Listen to Larry Williams now on Larry Williams Drive, Newstalk ZB, 4pm to 7pm. Today the show looks at the US elections, the buy-a-beach campaign and the three-strikes law.

The relentless US primaries roll on and Donald Trump and Bernie Sanders trounced opponents in New Hampshire.

Sanders beat up Hillary Clinton rather badly, but Clinton still walked away with more delegates to take to the Democratic national convention. Tell me that's not a little dodgy.

The Clinton machine will eventually destroy Sanders. Socialist Sanders spending proposals won't help - $US18 trillion over 10 years - which is extreme and reckless. It's not going to happen for Bernie.

Trump is on a roll. No question now he could get the Republican nomination. Considering Trump was considered a joke a few months ago, this is an extraordinary thing. The anti-Trumps, and there are a lot of them, are having palpitations.


I love it. So much fun.

Buy-a-beach campaign

The Gift Abel Tasman Beach campaign is close to its target of $2 million, however I suspect the owner might want more than this.

Gareth Morgan's offer to pay the difference in return for exclusive use didn't go down well. It was perceived as buying the beach at a huge discount. I think Morgan had the right intentions. He wanted to preserve public access, but for whatever reasons there's an anti-Morgan thing going on out there.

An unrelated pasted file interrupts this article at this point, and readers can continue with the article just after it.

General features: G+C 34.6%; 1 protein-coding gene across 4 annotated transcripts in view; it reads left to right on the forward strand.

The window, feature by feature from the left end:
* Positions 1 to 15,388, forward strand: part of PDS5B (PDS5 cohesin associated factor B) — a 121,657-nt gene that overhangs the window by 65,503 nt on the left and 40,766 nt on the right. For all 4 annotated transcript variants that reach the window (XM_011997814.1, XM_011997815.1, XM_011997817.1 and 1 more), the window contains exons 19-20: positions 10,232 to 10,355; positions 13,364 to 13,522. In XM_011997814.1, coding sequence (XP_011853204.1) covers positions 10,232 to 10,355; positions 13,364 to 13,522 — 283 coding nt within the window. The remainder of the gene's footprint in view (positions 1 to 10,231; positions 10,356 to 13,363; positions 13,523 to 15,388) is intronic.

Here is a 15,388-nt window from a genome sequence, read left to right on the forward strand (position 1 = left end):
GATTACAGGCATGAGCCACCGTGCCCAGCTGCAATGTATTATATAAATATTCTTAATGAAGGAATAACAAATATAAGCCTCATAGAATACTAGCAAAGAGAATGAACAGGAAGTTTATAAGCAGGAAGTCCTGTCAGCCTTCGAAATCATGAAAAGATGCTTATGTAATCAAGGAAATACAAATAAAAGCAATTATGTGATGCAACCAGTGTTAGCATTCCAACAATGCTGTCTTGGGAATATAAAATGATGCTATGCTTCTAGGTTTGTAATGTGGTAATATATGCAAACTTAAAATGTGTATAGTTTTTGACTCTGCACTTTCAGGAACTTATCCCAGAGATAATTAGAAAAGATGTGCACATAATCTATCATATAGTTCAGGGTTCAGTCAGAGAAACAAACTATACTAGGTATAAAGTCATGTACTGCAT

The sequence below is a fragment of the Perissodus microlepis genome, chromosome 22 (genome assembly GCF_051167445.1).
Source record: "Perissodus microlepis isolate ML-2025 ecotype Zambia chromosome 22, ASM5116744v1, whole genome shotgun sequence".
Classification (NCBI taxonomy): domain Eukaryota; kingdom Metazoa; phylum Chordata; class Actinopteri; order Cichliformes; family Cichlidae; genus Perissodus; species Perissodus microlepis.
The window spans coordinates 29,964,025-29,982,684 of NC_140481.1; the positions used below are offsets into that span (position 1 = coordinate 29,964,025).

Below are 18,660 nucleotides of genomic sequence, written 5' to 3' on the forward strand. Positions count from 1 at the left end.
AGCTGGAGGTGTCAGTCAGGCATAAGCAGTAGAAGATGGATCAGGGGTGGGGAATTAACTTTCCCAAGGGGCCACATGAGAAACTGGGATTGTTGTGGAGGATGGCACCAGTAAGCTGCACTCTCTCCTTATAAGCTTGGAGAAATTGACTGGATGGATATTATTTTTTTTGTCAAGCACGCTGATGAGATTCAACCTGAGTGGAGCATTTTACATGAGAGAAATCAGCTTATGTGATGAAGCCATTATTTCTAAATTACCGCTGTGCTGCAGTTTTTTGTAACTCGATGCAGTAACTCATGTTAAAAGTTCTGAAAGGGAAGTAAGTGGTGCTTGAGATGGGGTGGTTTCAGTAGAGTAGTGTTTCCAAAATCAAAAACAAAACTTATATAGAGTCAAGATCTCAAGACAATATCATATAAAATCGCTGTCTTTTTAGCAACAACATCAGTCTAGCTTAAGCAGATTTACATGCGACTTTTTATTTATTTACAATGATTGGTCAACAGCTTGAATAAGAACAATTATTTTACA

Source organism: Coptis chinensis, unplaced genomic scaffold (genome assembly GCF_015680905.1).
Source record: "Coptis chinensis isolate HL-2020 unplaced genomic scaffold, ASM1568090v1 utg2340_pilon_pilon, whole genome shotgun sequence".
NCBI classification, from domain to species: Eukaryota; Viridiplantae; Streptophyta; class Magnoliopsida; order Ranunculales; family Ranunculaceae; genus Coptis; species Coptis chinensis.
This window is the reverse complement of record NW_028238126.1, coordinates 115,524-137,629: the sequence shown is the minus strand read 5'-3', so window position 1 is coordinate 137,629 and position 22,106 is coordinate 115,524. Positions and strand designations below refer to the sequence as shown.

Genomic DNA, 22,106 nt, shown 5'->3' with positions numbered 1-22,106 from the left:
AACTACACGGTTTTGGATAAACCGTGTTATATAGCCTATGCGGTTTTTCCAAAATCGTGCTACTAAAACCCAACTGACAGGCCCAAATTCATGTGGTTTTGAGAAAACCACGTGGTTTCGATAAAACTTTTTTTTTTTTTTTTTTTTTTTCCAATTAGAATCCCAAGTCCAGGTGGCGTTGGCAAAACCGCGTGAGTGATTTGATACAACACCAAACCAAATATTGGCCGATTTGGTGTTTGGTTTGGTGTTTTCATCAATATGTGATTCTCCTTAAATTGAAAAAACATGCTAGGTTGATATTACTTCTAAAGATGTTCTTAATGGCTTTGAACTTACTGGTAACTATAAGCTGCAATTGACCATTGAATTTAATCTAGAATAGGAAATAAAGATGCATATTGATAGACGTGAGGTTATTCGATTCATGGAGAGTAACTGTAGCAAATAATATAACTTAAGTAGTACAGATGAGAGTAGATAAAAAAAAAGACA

I don't see the chunk of land and sand as anything special. We have that stuff all over the country with riparian rights attached. However, if people want to buy it - all power to them.

Manifestly unjust ruling

Judge Edwin Wylie's decision to refuse to send Turei Rawiri Kingi to life without parole for the brutal murder of 76-year-old Jacques Donker was yet another example of judges abdicating their responsibility.

Kingi bottled the old man while he was sitting on the toilet. The label off the whiskey bottle was embedded in the old man's skull when they found him. A random, unprovoked, brutal, callous attack.

The judge had the option under the three strikes law to lock Kingi up for life. He came up with the "manifestly unjust" out. He didn't even believe such a brutal killing was a "high degree" murder. Exactly what then is a brutal high degree murder?

Judges look like they're using the "manifestly unjust" clause in the law to avoid sending serious criminals to jail for life without parole. This surely wasn't the intention of the law passed by Parliament.

Looks and smells like judicial activism to me.

Still on three strikes, yesterday the Greens blocked ACT's David Seymour's Three Strikes for Burglary Bill. The Bill made sense - mandatory three years in jail for three convictions for burglary.

You see, fewer than 10 per cent of burglaries are resolved and the burglars know this. They know the chances of getting nicked and sent to jail are remote. There is no deterrent factor and that is why Seymour's Bill made sense.

The Greens chalked one up for the burglars yesterday.